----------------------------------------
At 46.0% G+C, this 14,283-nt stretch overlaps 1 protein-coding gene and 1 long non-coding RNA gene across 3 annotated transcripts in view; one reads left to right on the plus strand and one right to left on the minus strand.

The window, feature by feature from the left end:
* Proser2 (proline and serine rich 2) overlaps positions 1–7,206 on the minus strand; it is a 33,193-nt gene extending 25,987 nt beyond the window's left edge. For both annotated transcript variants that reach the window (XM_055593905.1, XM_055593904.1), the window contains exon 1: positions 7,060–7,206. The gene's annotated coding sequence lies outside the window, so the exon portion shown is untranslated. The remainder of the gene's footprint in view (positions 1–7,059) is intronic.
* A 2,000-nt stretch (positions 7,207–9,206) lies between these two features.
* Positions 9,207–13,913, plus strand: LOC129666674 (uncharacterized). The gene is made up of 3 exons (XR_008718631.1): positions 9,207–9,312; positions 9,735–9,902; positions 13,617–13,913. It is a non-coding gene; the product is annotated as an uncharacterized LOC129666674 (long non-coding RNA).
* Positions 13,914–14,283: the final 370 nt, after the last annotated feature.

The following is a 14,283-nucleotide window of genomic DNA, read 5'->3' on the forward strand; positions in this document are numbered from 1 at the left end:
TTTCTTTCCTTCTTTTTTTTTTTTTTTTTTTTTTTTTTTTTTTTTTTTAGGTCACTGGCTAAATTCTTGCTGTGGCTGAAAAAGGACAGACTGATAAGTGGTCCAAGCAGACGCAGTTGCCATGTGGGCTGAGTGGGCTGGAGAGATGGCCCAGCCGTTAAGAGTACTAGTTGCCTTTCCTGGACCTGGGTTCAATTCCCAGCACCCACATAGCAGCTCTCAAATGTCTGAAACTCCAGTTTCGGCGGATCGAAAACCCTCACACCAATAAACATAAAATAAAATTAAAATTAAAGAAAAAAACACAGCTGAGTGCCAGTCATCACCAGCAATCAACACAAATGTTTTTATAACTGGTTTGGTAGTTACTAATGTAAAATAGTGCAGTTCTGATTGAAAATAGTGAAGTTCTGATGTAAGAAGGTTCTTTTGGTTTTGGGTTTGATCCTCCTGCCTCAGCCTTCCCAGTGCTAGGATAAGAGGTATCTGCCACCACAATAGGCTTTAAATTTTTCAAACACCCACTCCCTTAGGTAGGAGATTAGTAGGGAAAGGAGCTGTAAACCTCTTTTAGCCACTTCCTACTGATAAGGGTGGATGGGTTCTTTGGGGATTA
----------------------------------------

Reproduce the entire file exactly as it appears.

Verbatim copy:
At 46.0% G+C, this 14,283-nt stretch overlaps 1 protein-coding gene and 1 long non-coding RNA gene across 3 annotated transcripts in view; one reads left to right on the plus strand and one right to left on the minus strand.

The window, feature by feature from the left end:
* Proser2 (proline and serine rich 2) overlaps positions 1–7,206 on the minus strand; it is a 33,193-nt gene extending 25,987 nt beyond the window's left edge. For both annotated transcript variants that reach the window (XM_055593905.1, XM_055593904.1), the window contains exon 1: positions 7,060–7,206. The gene's annotated coding sequence lies outside the window, so the exon portion shown is untranslated. The remainder of the gene's footprint in view (positions 1–7,059) is intronic.
* A 2,000-nt stretch (positions 7,207–9,206) lies between these two features.
* Positions 9,207–13,913, plus strand: LOC129666674 (uncharacterized). The gene is made up of 3 exons (XR_008718631.1): positions 9,207–9,312; positions 9,735–9,902; positions 13,617–13,913. It is a non-coding gene; the product is annotated as an uncharacterized LOC129666674 (long non-coding RNA).
* Positions 13,914–14,283: the final 370 nt, after the last annotated feature.

The following is a 14,283-nucleotide window of genomic DNA, read 5'->3' on the forward strand; positions in this document are numbered from 1 at the left end:
TTTCTTTCCTTCTTTTTTTTTTTTTTTTTTTTTTTTTTTTTTTTTTTTAGGTCACTGGCTAAATTCTTGCTGTGGCTGAAAAAGGACAGACTGATAAGTGGTCCAAGCAGACGCAGTTGCCATGTGGGCTGAGTGGGCTGGAGAGATGGCCCAGCCGTTAAGAGTACTAGTTGCCTTTCCTGGACCTGGGTTCAATTCCCAGCACCCACATAGCAGCTCTCAAATGTCTGAAACTCCAGTTTCGGCGGATCGAAAACCCTCACACCAATAAACATAAAATAAAATTAAAATTAAAGAAAAAAACACAGCTGAGTGCCAGTCATCACCAGCAATCAACACAAATGTTTTTATAACTGGTTTGGTAGTTACTAATGTAAAATAGTGCAGTTCTGATTGAAAATAGTGAAGTTCTGATGTAAGAAGGTTCTTTTGGTTTTGGGTTTGATCCTCCTGCCTCAGCCTTCCCAGTGCTAGGATAAGAGGTATCTGCCACCACAATAGGCTTTAAATTTTTCAAACACCCACTCCCTTAGGTAGGAGATTAGTAGGGAAAGGAGCTGTAAACCTCTTTTAGCCACTTCCTACTGATAAGGGTGGATGGGTTCTTTGGGGATTA